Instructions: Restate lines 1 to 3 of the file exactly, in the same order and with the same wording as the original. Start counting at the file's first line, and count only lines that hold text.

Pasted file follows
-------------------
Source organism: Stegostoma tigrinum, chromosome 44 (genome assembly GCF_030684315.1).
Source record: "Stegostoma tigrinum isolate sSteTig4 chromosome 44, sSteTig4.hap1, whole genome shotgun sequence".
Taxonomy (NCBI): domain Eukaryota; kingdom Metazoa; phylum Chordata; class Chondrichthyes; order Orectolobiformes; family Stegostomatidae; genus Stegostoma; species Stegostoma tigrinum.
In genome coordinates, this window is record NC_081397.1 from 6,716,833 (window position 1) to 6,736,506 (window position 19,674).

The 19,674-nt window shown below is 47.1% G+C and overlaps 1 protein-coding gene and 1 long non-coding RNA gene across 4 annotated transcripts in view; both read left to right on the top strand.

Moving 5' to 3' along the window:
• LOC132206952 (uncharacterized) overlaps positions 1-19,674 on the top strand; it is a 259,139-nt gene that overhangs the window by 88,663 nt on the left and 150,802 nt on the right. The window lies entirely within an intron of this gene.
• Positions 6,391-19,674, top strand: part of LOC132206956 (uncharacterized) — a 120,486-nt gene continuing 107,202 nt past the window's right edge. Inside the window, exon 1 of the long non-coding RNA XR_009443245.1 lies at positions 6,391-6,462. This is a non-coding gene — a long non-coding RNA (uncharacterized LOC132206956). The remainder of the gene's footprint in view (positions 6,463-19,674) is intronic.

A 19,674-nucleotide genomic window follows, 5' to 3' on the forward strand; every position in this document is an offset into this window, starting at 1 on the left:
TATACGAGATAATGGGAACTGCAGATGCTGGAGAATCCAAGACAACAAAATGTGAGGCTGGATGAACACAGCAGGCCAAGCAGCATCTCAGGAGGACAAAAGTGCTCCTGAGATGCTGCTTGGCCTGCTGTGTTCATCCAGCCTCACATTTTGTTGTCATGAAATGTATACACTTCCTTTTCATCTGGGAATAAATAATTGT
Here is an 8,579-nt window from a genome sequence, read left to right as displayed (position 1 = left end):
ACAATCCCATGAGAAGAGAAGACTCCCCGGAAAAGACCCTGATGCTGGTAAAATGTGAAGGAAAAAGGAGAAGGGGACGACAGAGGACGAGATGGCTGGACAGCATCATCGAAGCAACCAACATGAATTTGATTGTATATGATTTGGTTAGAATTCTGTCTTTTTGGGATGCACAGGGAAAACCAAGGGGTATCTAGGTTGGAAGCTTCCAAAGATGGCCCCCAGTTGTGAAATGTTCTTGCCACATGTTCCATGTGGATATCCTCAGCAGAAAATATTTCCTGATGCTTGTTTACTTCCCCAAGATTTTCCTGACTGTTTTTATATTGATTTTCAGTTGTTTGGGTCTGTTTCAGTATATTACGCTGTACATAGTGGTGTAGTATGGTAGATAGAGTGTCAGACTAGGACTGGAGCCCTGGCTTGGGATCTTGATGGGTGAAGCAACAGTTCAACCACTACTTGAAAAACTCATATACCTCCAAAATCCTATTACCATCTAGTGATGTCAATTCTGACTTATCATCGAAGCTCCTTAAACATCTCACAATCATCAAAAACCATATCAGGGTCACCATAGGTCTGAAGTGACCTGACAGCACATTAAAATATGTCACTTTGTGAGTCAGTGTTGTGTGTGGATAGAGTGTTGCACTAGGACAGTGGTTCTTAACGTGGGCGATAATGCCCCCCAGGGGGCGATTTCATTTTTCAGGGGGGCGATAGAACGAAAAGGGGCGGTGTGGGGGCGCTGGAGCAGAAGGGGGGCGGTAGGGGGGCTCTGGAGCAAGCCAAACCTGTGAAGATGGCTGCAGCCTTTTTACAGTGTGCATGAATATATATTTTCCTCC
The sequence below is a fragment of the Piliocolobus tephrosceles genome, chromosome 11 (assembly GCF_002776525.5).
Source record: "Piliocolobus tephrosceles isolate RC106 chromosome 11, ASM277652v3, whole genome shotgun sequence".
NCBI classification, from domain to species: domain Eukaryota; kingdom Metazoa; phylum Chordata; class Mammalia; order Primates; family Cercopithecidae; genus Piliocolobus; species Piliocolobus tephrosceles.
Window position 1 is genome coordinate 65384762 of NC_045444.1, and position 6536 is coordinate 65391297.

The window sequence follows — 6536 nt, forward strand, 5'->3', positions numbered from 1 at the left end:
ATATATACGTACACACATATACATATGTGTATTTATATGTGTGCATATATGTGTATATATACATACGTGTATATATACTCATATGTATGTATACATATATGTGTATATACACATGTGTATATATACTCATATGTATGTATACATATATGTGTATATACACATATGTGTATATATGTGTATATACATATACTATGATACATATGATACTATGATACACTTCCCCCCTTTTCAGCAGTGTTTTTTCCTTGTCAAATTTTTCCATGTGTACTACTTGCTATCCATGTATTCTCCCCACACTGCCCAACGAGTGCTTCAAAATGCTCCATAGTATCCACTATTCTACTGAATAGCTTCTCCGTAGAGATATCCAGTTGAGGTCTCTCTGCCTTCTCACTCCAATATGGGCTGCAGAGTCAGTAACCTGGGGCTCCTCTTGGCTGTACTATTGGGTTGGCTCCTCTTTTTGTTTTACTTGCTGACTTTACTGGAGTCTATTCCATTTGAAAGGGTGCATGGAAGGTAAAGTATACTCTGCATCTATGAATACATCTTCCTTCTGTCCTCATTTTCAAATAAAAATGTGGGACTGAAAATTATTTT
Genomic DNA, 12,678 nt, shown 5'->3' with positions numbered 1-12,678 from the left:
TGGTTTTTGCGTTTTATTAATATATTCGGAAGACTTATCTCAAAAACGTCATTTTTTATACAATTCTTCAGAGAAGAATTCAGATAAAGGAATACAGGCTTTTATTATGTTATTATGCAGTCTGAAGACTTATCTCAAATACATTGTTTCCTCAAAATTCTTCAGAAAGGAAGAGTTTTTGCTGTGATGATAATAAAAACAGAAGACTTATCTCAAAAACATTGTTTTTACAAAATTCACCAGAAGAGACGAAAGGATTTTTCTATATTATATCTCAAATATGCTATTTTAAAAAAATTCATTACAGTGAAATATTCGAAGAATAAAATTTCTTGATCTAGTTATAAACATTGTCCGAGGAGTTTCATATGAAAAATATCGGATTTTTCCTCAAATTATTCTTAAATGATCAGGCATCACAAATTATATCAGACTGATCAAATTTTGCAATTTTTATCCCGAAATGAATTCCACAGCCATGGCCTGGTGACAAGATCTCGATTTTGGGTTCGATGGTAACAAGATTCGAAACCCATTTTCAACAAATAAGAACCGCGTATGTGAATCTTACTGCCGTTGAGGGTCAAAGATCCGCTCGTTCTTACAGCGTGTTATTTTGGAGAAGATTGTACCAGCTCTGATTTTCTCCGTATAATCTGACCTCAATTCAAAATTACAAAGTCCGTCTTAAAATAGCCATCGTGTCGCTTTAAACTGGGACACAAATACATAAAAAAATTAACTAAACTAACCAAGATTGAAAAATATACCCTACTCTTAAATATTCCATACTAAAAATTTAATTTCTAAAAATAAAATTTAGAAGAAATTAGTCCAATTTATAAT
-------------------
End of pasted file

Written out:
Source organism: Stegostoma tigrinum, chromosome 44 (genome assembly GCF_030684315.1).
Source record: "Stegostoma tigrinum isolate sSteTig4 chromosome 44, sSteTig4.hap1, whole genome shotgun sequence".
Taxonomy (NCBI): domain Eukaryota; kingdom Metazoa; phylum Chordata; class Chondrichthyes; order Orectolobiformes; family Stegostomatidae; genus Stegostoma; species Stegostoma tigrinum.